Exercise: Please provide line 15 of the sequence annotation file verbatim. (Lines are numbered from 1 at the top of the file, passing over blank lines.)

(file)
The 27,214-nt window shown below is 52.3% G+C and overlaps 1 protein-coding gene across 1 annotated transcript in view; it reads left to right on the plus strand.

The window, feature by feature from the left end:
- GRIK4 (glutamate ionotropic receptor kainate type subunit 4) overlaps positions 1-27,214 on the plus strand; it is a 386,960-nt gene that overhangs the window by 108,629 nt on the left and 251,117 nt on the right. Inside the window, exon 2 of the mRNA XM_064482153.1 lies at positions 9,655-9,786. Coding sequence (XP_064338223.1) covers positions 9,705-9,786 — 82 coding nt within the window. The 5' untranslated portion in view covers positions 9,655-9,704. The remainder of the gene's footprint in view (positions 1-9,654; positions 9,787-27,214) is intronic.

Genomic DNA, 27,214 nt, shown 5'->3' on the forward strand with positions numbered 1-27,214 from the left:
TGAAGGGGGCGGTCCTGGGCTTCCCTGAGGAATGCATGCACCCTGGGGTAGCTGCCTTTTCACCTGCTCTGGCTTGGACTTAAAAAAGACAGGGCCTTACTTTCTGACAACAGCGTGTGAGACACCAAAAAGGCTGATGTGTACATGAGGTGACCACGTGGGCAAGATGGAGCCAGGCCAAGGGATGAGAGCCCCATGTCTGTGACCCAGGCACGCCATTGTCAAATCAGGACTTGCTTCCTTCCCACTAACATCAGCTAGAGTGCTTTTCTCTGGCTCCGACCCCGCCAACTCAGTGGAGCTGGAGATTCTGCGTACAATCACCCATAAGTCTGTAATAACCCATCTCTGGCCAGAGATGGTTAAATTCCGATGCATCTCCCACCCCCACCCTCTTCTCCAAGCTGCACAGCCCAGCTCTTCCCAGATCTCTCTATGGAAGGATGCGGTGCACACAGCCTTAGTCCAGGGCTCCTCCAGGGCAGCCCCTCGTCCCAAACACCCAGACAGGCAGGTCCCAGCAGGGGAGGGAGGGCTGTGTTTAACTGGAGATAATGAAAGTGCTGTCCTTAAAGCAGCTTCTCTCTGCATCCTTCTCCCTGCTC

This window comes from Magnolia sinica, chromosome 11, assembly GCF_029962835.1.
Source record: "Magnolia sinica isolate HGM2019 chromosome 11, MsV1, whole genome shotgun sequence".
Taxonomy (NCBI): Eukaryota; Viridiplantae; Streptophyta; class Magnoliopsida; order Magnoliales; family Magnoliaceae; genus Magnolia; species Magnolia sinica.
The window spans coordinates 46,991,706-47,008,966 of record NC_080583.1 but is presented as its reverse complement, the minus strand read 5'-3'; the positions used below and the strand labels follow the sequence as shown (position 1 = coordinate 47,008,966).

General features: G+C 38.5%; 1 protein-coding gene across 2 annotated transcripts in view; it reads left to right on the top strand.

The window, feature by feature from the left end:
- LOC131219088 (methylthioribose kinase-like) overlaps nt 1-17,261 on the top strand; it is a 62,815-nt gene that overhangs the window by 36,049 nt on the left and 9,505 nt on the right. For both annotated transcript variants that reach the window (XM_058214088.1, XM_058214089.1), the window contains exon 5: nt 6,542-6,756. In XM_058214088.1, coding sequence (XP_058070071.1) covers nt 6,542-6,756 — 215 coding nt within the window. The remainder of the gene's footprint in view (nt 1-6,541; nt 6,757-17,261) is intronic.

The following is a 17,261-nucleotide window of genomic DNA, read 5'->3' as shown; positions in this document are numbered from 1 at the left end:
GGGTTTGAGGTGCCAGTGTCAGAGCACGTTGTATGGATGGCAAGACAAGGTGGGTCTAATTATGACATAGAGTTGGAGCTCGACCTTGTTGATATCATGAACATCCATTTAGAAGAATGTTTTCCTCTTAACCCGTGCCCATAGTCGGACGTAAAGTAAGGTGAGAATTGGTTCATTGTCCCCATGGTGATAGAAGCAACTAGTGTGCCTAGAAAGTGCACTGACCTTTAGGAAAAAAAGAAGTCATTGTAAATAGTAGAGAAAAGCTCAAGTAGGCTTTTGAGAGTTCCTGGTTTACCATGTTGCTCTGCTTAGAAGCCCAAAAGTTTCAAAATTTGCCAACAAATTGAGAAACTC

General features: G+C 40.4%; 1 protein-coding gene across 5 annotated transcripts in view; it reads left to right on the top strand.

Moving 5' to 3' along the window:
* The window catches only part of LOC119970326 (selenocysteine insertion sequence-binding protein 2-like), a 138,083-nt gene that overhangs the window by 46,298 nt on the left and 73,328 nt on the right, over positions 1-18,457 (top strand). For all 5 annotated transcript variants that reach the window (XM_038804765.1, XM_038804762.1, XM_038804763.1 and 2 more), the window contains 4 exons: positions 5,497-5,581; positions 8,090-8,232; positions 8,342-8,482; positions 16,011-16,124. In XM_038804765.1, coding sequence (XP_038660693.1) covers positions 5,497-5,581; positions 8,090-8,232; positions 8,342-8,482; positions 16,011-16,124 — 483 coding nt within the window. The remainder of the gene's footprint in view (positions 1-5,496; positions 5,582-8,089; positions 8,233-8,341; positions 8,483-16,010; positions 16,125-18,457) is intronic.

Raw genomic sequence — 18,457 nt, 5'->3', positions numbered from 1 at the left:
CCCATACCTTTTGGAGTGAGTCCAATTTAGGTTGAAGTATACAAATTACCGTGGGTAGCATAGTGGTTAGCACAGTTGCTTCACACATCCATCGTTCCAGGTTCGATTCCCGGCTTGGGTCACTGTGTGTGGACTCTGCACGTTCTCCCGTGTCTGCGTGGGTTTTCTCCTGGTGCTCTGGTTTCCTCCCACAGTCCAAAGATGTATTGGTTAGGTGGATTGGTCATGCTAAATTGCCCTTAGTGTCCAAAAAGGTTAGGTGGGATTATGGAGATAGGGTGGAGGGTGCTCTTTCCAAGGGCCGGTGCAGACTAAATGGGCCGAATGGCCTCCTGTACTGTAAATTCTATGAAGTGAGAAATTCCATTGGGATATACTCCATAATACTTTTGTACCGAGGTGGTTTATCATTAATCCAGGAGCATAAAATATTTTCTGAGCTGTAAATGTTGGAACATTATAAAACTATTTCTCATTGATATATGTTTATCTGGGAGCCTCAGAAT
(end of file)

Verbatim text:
General features: G+C 40.4%; 1 protein-coding gene across 5 annotated transcripts in view; it reads left to right on the top strand.